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: The "It was all a dream" theory  ( 7007 )
redyred
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« : May 16, 2005, 08:52:26 AM »

OK I know it's controversial, and I wasn't too keen on the idea myself at first, but the more I've watched OUTIA the more convinced I've become of theory that the whole thing is an opium fuelled dream. So here's my argument for the dream theory.

- Framing. The film begins and ends with Noodles at the opium den. Surely if it was just a straight flashback it would make more sense to frame it with Noodles as an old man? Instead, we can see the scenes in the opium den as being the beginning and end of a dream.

- In the opium den at the beginning, Noodles is looking at the newspaper article where it lists his friends as being dead. We are then shown what is undeniably a  dreamed flashback - we see him at the scene of his friends' deaths, and then cut to him making the tip off call - this is what is on his mind at the time. He is absolutely racked with guilt, which sets the scene for a daydream in which everything is put to rights.

- Symbolism. The "journey" to 1968 begins with Noodles taking the keys to Fat Moe's clock. In other words, the keys to time - in Leone's highly symbolistic cinematic langauge this is telling us that Noodles is (in his head) going to change time.

- The dream theory fits in well with the general theme of regret and nostalgia.

- The overly perfect nature of the 1968 scenes. In one fell swoop Noodles finds out he did not kill his best friend, that he was not as responisble as he thought he was and that Deborah has had a succesful life and does not totally resent him. Add to that the slightly implausable fact that Deborah has not aged at all. It all sounds like the nice dream of a man plagued by guilt and regret.

- That smile at the end... I haven't heard any better explanation for it yet.


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dave jenkins
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« #1 : May 16, 2005, 03:59:22 PM »

In 1933, Noodles has an opium dream where he *accurately* imagines how cars and fashions are going to look in 1968? Sorry, no sale.



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redyred
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« #2 : May 17, 2005, 03:20:36 AM »

That's irrelevent. It's not like the storyline of the 1968 scenes hinge upon the accuracy of cars and fashions. I mean, what would the alternative be, him imagining everyone in shiney silver suits and hovercars?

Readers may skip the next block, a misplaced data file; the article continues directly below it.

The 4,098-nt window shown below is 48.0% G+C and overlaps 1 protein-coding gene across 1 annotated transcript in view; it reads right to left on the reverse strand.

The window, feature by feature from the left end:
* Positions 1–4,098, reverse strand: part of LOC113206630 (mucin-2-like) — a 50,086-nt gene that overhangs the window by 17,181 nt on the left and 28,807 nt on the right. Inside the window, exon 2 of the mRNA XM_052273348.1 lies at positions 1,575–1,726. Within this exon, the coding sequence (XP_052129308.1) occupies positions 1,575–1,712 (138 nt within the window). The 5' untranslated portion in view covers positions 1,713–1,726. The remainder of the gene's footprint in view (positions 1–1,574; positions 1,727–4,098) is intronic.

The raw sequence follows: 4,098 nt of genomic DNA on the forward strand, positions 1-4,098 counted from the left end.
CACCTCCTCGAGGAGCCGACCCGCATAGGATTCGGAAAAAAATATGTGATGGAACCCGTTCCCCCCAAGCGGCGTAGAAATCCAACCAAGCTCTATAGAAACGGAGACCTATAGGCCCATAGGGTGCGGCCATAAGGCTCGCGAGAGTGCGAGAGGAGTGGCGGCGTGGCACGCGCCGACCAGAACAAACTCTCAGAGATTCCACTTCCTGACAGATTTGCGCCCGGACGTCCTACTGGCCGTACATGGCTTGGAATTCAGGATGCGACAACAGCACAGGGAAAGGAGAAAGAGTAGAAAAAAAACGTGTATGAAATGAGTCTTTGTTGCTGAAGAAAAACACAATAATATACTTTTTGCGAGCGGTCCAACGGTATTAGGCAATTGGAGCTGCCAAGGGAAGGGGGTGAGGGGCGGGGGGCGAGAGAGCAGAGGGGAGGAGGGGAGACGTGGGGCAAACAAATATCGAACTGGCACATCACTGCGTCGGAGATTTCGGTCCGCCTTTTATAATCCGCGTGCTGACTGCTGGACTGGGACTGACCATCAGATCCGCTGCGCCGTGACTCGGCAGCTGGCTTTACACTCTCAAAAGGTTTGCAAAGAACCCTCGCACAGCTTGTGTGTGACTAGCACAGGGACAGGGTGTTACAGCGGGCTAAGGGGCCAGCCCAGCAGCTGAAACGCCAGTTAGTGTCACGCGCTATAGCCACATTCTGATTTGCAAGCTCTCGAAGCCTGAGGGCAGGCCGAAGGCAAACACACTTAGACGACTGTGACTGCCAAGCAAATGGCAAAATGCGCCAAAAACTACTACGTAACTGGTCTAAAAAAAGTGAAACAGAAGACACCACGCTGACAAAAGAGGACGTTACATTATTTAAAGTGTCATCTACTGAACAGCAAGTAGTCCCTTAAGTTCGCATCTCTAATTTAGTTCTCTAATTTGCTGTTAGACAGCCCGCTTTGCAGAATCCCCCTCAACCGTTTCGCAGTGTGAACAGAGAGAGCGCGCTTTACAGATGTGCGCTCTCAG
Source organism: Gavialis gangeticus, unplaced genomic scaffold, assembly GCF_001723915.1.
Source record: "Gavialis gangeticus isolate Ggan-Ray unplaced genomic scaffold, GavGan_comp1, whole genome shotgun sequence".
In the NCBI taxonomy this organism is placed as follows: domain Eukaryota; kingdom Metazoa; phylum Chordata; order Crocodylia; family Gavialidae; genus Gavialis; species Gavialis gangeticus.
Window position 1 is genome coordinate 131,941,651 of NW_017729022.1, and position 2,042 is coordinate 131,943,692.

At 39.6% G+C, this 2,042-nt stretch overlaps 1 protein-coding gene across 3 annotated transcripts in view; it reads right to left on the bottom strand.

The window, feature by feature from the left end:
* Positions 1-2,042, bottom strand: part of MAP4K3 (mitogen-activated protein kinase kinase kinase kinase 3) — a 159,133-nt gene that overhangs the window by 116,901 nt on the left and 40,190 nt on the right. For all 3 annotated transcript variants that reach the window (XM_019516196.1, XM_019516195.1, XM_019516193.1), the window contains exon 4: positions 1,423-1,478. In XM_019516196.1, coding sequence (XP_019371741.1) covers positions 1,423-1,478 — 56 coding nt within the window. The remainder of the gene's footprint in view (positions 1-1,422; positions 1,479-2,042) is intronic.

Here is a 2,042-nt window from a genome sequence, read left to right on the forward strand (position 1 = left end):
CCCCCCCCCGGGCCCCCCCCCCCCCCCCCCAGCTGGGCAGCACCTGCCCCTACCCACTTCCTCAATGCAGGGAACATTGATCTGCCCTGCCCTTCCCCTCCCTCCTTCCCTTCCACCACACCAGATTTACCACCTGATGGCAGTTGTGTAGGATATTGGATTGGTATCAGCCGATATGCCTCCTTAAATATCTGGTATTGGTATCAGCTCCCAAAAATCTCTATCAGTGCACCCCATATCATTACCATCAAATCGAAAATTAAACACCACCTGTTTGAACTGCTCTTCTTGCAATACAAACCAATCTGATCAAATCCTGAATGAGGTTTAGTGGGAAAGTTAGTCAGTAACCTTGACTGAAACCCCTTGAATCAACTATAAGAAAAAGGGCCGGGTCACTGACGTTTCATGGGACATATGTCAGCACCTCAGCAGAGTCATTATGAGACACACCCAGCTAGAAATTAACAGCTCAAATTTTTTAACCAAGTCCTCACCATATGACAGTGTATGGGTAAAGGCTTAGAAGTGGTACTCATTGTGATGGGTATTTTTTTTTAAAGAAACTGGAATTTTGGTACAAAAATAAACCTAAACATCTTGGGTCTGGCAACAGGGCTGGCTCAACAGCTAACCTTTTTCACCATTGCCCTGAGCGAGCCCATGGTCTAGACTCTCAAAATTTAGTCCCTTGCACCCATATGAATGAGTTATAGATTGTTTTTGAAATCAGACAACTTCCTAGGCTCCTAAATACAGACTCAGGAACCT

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« #3 : May 17, 2005, 02:41:25 PM »

I wrote this in another thread:

"When I saw it I always thought it was supposed to symbolize him having closure and leaving his bad past behind. The fact that they showed him as being young I always thought as symbolism for him being "Noodles the gangster" leaving his past behind and having closure and finally being able to continue life where he left off, which was a gangster in an opium den.

Remember when Leone supposedly said "Well, it started out in an opium den, you see..." and then the guy said "Don't tell me!"? Well maybe it wasn't a dream and it was to symbolize that he's moving on from his life where his guilt started rather than being oppressed all these years starting from that moment?
"

One thing I use to support this theory and work it in with what you say about Debra still being young, etc. I think there might be Leone's trickery there that I have a theory about.

When they were kids that was their "innocent years"(Though of course that really doesn't apply all that much to those boys) and when they grow up they truly take the reigns of their life and could either guide it to living immorally or morally and guide their destiny. Everybody else in the gang who had lived were all old because they were immoral, lived with guilt and oppresison, etc. but Deborah still looked young, because she lived morally without guilt and symbolizes purity because she never withered like the rest of the gang.
When the oppression and burdens are lifted off of Noodles' shoulders at the end, we go back to the Noodles from the 30's because that symbolizes Noodles' purity. At the time Noodles stepped into the opium den that was the time where he wanted to get away from the life he was living, so that time was kind of an "oasis" in his life because he was able to get a glimpse of the life he wanted to live. So we see the Noodles continuing life where he "left off" in a sense, because that was the last time he was pure and was conscious of his wrongdoings.